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MMWR Morb Mortal Wkly Rep. 2009 May 22;58(19):521-4.

Serum cross-reactive antibody response to a novel influenza A (H1N1) virus after vaccination with seasonal influenza vaccine.

Abstract

As of May 19, 2009, a total of 5,469 confirmed or probable cases of human infection with a novel influenza A (H1N1) virus had been documented in 47 states and the District of Columbia. In addition, the virus had spread to 41 countries, with a total of 4,774 cases reported in countries outside the United States. Because producing a novel influenza A (H1N1) virus vaccine will take several months, determining whether receipt of seasonal influenza vaccine might offer any protection against the novel influenza A (H1N1) virus is important. Therefore, using stored serum specimens collected during previous vaccine studies, CDC assessed the level of cross-reactive antibody to the novel influenza A (H1N1) virus in cohorts of children and adults before and after they had been vaccinated with the 2005-06, 2006-07, 2007-08, or 2008-09 influenza season vaccines. The results indicated that before vaccination, no cross-reactive antibody to the novel influenza A (H1N1) virus existed among children. Among adults, before vaccination, cross-reactive antibody was detected in 6%--9% of those aged 18--64 years and in 33% of those aged >60 years. Previous vaccination of children with any of four seasonal trivalent, inactivated influenza vaccines (TIV) or with live, attenuated influenza vaccine (LAIV) did not elicit a cross-reactive antibody response to the novel influenza A (H1N1) virus. Among adults, vaccination with seasonal TIV resulted in a twofold increase in cross-reactive antibody response to the novel influenza A (H1N1) virus among those aged 18--64 years, compared with a twelvefold to nineteenfold increase in cross-reactive antibody response to the seasonal H1N1 strain; no increase in cross-reactive antibody response to the novel influenza A (H1N1) virus was observed among adults aged >60 years. These data suggest that receipt of recent (2005--2009) seasonal influenza vaccines is unlikely to elicit a protective antibody response to the novel influenza A (H1N1) virus.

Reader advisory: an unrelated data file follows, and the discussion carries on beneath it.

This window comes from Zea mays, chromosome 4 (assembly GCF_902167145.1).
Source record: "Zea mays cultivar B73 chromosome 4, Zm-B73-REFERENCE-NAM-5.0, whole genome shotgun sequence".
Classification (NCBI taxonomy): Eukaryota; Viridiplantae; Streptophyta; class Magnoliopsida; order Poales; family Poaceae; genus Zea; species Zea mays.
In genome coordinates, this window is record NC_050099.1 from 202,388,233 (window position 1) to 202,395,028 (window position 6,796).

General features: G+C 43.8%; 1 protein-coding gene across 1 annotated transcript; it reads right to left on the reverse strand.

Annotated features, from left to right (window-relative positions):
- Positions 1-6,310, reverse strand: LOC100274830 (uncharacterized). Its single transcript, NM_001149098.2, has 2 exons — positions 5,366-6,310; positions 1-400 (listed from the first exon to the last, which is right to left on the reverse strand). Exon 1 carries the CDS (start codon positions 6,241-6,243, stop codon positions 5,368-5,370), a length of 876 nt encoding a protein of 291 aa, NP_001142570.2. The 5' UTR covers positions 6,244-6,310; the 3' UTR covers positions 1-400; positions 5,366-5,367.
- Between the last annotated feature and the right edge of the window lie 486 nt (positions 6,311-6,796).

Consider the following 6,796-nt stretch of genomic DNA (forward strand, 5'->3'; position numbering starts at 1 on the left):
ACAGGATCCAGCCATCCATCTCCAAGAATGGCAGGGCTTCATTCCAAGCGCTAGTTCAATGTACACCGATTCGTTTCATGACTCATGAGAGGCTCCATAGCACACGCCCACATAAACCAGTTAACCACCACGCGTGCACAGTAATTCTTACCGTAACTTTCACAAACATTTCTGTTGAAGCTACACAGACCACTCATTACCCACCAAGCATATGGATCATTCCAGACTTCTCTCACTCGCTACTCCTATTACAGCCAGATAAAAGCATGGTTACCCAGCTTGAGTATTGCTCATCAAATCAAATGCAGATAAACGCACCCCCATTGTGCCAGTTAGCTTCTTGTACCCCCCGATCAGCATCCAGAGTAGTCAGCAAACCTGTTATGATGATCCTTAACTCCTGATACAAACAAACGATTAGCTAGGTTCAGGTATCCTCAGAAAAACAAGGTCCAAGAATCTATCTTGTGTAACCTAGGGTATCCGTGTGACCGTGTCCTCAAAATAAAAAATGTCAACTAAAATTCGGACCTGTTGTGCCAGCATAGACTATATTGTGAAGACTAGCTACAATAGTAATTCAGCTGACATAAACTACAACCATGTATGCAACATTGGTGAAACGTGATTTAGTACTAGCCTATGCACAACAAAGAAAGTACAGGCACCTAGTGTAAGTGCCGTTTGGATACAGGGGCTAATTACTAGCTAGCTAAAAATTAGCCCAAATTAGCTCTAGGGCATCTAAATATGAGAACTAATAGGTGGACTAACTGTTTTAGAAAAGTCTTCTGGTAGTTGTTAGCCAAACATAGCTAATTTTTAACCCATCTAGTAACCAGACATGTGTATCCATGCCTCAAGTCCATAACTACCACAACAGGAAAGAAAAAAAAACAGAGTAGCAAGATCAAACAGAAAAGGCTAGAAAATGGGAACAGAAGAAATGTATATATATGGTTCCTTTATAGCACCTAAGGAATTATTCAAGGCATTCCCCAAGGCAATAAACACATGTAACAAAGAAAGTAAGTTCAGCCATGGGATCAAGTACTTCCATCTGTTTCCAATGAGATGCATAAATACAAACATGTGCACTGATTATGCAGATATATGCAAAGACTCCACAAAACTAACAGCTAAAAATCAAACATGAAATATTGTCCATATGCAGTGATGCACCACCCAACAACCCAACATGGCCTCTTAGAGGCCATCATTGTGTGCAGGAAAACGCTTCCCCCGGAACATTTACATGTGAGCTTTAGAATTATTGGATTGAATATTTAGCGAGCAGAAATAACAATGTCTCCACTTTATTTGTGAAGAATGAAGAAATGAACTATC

PMID:
19478718
[PubMed - indexed for MEDLINE]
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